Montevideo Convention

related topics
{law, state, case}
{government, party, election}
{theory, work, human}
{area, part, region}
{county, mile, population}

The Montevideo Convention on the Rights and Duties of States was a treaty signed at Montevideo, Uruguay, on December 26, 1933, during the Seventh International Conference of American States. The Convention codified the declarative theory of statehood as accepted as part of customary international law. At the conference, United States President Franklin D. Roosevelt and Secretary of State Cordell Hull declared the Good Neighbor Policy, which opposed U.S. armed intervention in inter-American affairs. The convention was signed by 19 states. The acceptance of three of the signatories was subject to minor reservations. Those states were Brazil, Peru and the United States.[1]

The convention became operative on December 26, 1934. It was registered in League of Nations Treaty Series on January 8, 1936.[2]

Contents

Background

The convention sets out the definition, rights and duties of statehood. Most well-known is article 1, which sets out the four criteria for statehood that have sometimes been recognized as an accurate statement of customary international law:

Furthermore, the first sentence of article 3 explicitly states that "The political existence of the state is independent of recognition by the other states." This is known as the declarative theory of statehood.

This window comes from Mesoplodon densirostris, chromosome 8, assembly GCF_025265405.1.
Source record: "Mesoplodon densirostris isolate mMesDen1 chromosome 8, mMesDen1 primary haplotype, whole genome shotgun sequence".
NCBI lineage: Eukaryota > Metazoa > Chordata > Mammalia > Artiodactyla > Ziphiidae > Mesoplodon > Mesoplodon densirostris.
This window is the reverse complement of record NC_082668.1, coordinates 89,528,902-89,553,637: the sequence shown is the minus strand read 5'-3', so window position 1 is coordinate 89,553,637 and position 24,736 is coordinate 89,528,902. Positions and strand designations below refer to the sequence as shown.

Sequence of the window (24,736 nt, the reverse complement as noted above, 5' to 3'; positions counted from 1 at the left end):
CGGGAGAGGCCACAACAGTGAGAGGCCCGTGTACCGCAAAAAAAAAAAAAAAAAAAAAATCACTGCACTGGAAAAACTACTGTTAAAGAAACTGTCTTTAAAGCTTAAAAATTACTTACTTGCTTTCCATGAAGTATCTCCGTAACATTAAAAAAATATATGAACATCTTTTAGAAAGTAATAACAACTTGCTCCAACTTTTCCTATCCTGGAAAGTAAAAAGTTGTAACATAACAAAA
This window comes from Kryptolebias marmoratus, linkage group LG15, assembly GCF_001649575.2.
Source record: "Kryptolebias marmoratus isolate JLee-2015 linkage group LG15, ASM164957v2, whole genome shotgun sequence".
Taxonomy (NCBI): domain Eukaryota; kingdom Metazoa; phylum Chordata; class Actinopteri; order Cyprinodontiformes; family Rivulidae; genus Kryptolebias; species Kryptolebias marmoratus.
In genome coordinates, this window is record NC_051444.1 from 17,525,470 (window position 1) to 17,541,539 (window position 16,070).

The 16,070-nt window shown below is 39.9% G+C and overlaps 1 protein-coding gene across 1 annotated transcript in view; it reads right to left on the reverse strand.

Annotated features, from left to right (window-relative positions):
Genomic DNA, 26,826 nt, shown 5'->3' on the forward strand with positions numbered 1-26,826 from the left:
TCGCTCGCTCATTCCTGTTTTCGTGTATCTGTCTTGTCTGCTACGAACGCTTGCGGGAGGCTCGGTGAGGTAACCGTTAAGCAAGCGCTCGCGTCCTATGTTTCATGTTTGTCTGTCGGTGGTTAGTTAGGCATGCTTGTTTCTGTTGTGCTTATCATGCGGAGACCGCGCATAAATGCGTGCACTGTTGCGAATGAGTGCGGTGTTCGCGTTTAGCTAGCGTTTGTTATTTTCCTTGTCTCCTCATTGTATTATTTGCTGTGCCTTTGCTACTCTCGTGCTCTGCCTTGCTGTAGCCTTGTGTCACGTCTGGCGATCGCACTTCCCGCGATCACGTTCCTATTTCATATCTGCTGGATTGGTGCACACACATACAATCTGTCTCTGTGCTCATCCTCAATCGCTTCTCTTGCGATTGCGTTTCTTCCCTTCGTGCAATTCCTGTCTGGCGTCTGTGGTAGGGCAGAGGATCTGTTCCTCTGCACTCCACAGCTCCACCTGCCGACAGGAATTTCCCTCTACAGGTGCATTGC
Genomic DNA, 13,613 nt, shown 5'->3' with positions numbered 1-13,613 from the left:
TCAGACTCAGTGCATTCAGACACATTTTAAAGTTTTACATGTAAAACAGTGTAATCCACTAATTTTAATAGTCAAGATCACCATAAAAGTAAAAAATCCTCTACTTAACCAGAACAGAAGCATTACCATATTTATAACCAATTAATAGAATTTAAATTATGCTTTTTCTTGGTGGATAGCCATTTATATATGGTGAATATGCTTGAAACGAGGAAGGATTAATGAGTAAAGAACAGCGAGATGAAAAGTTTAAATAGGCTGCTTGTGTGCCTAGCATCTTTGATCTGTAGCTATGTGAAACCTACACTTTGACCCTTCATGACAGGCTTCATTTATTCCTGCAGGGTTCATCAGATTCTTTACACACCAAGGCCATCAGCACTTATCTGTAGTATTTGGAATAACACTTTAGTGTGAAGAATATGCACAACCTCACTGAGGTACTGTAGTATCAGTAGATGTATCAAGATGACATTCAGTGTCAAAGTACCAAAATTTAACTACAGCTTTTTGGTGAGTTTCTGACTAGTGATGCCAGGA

A fundamental remark must be underlined: the condititions of article 1 are limited by article 11, which forbids the use of military force to obtain sovereignty. Article 11 reflected the contemporary Stimson Doctrine, and it is now a fundamental part of international law through article 2 paragraph 4 of the Charter of the United Nations. Article 11 allows a clear distinction between sovereign and puppet states, the latter ones being excluded from international recognition of statehood.

Some have questioned whether these criteria are sufficient, as they allow less-recognized entities like the Republic of China (Taiwan) to claim full status as states. According to the alternative constitutive theory of statehood, a state exists only insofar as it is recognized by other states. It should not be confused with the Estrada doctrine.

Full article ▸

related documents
Taiwan Relations Act
Kentucky and Virginia Resolutions
Ruud Lubbers
Bill of rights
United States Solicitor General
Legislation
Twentieth Amendment to the United States Constitution
Chief Justice of the United States
Judiciary
Vernon, California
English Heritage
Masonic Lodge
International human rights instruments
Judicial discretion
Federalist Society
Chisholm v. Georgia
Jury instructions
Permanent Court of Arbitration
Pacta sunt servanda
Arraignment
Preamble
Fourth Geneva Convention
Cross-examination
Supreme Court of Judicature Act 1873
Abstract (law)
Affray
Civilian
Rebuttal
Convention on the Prevention and Punishment of the Crime of Genocide
Fighting words